You're a chicken, I'm a chicken.

“So they’re just going to give you their farm and leave?”

“Yes.”

“Animals and everything.”

“Yes."

“For how long?”

“About a week?”

This is the conversation I had with at least 5 people before WWOOFing at Green Acres Farm in Rhode Island. ​

Barn to the left, haunted house to the right.

I was essentially farm-sitting while the recently-wed proprietors went on their honeymoon. The tasks and instructions were straightforward: water and feed the animals every morning and evening, keep the house in order, don’t touch the electric fence, etc.

I was confident I could avoid catastrophe for 5 days, and I did because the animals were darling. The rabbits were sociable when I fed them and moved their pens, the pigs were always happy to see me, the resident dog and cat were cuddly and playful.

And the goats, much like myself, were easily swayed with the promise of food.

As for the cows, their only crime was going into heat a few days into my stay and moo-ing angrily day and night: “MooOO MooOO MooOO MooOO MooOO MooOO MooOO. Moo.”

Cows in heat, too embarrassed to show their faces.

For some reason, they changed key and dialed down volume on the last moo. A single, sotto voce moo is the sound of an aroused cow’s undoing.

The cow alarms followed me around the 80-acre farm for days. While I was folding my laundry in my sunny, second-floor bedroom. While I stood in the kitchen slicing a freshly picked tomato for lunch. While I filled their massive trough with hose water.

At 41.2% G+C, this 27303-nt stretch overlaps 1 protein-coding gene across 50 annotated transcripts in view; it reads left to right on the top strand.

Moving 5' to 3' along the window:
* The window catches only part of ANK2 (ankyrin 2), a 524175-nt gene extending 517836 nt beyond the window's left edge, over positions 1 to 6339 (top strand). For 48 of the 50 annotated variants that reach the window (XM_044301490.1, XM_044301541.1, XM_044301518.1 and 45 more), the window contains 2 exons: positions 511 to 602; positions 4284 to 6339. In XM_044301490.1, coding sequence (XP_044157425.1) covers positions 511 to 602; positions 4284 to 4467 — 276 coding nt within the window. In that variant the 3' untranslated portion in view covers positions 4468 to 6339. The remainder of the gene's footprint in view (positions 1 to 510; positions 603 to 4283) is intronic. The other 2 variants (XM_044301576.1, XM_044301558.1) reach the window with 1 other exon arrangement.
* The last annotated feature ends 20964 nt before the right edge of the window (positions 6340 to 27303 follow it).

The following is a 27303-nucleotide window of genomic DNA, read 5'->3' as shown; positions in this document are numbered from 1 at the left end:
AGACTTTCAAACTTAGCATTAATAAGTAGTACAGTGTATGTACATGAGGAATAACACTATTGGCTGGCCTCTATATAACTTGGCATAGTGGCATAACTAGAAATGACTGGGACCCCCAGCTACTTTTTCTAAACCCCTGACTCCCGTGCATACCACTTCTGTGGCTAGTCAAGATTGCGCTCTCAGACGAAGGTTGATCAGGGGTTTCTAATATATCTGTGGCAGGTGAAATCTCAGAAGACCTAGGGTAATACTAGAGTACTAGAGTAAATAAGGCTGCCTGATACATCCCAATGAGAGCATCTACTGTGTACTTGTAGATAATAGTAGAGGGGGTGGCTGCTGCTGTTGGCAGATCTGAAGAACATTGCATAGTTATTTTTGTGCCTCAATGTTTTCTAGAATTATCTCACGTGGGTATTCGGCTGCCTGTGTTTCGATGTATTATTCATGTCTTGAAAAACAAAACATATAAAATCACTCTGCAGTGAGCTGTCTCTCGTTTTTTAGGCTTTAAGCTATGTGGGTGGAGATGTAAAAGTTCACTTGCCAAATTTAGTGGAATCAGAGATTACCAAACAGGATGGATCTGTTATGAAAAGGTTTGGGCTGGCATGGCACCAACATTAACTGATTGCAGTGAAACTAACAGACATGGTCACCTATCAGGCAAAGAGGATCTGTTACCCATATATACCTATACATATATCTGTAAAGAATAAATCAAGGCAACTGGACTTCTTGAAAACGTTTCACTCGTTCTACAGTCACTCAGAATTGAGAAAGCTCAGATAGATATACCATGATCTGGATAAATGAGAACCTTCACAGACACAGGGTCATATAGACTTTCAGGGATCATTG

Filling the cow’s water trough from the hose lasts a good 10 minutes, and for the entire duration they would gather a few feet away from me on the other side of the fence, pounding their hooves into the dirt, head-butting each other, and bellowing their frustration at me while maintaining intense eye contact.

I'm sure I've behaved similarly in times of duress, and could empathize. And I actually didn't mind the constant drone, as I'd firmly convinced myself the century-old farmhouse in which I was staying alone was haunted. (Trust me, it is.) The noise was a welcome distraction from the almost unnerving quiet.

Home of the goats and The Layers.

But the chickens. The chickens weren't winning me over any time soon.

The farm had two free-range chicken clans, whom I’ll call The Coopers and The Layers.

The Layers were a peaceable group, content to lay eggs in their cozy barn roosts and live in harmony with their neighbors, the goats. (Good ol’ goats.)

The Coopers, however, were fierce-willed and fiery. Strong. Mistrusting. Murderous.

Okay, I’ve gone too far. A couple were total jerks, though.

Many if not all chickens are too stupid for their own good. Stubbornness in the human world is annoying; stubbornness in the chicken world will get them killed by animals larger and sharper than them.

On my first night alone, I strolled out to the coop by the garden to bid its residents good night and close up their door. All the other animals were tucked in, and this was my last stop.

Several of the Coopers were still out. Not just out, but panicked to be out. They wanted to go back in to the coop, but they couldn't seem to figure out how to retrace their steps back to it. They stood at the chicken wire fence, clucking and walking back and forth, devoid of the knowledge or memory of how they flew over the same fence to begin with earlier in the day.